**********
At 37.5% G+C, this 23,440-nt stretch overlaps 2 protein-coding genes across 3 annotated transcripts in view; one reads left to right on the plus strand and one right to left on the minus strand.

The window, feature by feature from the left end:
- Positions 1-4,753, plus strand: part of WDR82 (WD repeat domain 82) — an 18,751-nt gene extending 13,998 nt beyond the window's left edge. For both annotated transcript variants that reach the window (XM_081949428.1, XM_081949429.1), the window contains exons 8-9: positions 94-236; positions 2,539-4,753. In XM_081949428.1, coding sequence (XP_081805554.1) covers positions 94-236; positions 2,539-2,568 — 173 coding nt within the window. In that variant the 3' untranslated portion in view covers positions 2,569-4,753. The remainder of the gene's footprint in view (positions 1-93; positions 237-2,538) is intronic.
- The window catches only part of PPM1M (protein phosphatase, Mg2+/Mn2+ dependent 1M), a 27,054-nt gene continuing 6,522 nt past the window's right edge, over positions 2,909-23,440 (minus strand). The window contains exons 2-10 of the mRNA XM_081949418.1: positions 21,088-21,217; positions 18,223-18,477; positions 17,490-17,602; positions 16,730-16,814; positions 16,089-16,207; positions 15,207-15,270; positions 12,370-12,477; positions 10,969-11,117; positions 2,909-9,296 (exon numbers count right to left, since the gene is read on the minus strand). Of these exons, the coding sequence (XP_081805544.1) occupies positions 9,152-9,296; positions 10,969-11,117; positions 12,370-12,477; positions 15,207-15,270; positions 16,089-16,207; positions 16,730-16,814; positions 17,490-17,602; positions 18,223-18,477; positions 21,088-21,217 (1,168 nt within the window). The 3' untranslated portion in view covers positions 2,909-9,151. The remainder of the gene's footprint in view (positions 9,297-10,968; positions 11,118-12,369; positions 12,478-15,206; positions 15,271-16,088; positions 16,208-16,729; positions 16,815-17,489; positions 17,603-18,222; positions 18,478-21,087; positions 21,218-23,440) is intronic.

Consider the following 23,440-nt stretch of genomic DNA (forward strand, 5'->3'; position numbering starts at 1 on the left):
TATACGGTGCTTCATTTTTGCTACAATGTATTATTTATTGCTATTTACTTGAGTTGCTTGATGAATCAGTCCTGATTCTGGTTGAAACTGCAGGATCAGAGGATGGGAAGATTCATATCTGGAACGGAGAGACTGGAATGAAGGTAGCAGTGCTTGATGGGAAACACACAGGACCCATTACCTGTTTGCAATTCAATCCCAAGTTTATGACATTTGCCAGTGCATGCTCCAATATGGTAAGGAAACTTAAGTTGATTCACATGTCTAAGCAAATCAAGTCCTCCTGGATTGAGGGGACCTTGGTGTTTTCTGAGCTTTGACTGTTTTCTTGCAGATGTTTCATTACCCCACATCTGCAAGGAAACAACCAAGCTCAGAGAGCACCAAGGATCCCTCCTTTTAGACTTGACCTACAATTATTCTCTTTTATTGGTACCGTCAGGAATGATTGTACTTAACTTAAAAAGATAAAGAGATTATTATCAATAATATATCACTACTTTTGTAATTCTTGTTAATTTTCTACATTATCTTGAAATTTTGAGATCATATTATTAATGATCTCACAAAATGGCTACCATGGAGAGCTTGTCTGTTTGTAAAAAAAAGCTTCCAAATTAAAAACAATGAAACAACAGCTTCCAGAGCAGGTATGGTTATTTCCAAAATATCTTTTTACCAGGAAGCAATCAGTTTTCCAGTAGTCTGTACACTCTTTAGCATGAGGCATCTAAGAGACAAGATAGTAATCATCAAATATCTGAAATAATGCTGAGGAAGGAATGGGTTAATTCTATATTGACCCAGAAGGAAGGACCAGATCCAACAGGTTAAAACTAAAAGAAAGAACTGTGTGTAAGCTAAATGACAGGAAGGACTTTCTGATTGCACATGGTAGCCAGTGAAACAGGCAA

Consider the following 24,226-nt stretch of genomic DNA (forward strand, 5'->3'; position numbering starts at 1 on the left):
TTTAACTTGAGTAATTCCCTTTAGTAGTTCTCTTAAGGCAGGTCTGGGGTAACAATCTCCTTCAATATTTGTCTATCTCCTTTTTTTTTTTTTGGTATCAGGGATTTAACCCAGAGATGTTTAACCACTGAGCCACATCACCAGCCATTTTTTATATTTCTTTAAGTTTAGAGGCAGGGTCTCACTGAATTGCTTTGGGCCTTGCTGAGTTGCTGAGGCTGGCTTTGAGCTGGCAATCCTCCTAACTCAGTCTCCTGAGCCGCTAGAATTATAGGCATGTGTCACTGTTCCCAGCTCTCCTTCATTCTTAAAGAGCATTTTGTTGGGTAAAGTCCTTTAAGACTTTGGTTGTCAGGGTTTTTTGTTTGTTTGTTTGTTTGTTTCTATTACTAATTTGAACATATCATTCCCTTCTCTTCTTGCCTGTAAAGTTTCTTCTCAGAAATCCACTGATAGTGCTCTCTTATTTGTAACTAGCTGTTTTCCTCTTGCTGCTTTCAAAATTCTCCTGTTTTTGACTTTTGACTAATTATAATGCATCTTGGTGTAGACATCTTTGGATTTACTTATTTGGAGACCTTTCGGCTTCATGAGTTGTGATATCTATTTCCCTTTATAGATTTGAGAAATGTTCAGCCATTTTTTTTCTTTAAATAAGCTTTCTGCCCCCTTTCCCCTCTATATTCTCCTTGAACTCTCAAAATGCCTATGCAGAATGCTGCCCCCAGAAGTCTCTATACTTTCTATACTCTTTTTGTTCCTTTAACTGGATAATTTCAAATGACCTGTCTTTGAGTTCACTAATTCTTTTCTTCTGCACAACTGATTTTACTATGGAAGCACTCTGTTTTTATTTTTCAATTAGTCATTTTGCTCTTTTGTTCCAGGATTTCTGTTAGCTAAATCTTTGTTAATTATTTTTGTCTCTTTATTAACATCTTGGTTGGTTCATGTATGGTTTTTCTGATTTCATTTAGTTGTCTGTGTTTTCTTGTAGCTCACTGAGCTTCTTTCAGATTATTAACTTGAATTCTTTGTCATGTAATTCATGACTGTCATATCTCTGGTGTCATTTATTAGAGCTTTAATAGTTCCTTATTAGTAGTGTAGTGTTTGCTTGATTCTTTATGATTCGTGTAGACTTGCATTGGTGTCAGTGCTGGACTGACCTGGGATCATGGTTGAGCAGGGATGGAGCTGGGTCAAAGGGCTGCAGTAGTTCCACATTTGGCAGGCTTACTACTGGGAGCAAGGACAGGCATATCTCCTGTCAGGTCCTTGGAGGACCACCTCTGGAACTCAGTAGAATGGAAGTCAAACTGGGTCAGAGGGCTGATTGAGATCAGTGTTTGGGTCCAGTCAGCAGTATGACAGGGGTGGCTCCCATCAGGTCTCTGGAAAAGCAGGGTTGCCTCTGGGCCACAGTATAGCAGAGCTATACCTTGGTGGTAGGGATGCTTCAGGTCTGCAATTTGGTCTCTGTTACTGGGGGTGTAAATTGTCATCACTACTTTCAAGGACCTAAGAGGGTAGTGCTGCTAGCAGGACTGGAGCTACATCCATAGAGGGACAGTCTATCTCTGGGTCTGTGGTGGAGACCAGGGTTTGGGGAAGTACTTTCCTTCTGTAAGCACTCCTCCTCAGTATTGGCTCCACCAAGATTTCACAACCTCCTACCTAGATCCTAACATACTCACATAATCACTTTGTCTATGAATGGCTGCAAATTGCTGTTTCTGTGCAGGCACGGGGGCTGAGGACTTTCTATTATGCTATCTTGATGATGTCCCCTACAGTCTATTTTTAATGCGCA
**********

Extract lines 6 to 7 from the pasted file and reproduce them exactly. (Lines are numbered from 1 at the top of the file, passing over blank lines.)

TATACGGTGCTTCATTTTTGCTACAATGTATTATTTATTGCTATTTACTTGAGTTGCTTGATGAATCAGTCCTGATTCTGGTTGAAACTGCAGGATCAGAGGATGGGAAGATTCATATCTGGAACGGAGAGACTGGAATGAAGGTAGCAGTGCTTGATGGGAAACACACAGGACCCATTACCTGTTTGCAATTCAATCCCAAGTTTATGACATTTGCCAGTGCATGCTCCAATATGGTAAGGAAACTTAAGTTGATTCACATGTCTAAGCAAATCAAGTCCTCCTGGATTGAGGGGACCTTGGTGTTTTCTGAGCTTTGACTGTTTTCTTGCAGATGTTTCATTACCCCACATCTGCAAGGAAACAACCAAGCTCAGAGAGCACCAAGGATCCCTCCTTTTAGACTTGACCTACAATTATTCTCTTTTATTGGTACCGTCAGGAATGATTGTACTTAACTTAAAAAGATAAAGAGATTATTATCAATAATATATCACTACTTTTGTAATTCTTGTTAATTTTCTACATTATCTTGAAATTTTGAGATCATATTATTAATGATCTCACAAAATGGCTACCATGGAGAGCTTGTCTGTTTGTAAAAAAAAGCTTCCAAATTAAAAACAATGAAACAACAGCTTCCAGAGCAGGTATGGTTATTTCCAAAATATCTTTTTACCAGGAAGCAATCAGTTTTCCAGTAGTCTGTACACTCTTTAGCATGAGGCATCTAAGAGACAAGATAGTAATCATCAAATATCTGAAATAATGCTGAGGAAGGAATGGGTTAATTCTATATTGACCCAGAAGGAAGGACCAGATCCAACAGGTTAAAACTAAAAGAAAGAACTGTGTGTAAGCTAAATGACAGGAAGGACTTTCTGATTGCACATGGTAGCCAGTGAAACAGGCAA

Consider the following 24,226-nt stretch of genomic DNA (forward strand, 5'->3'; position numbering starts at 1 on the left):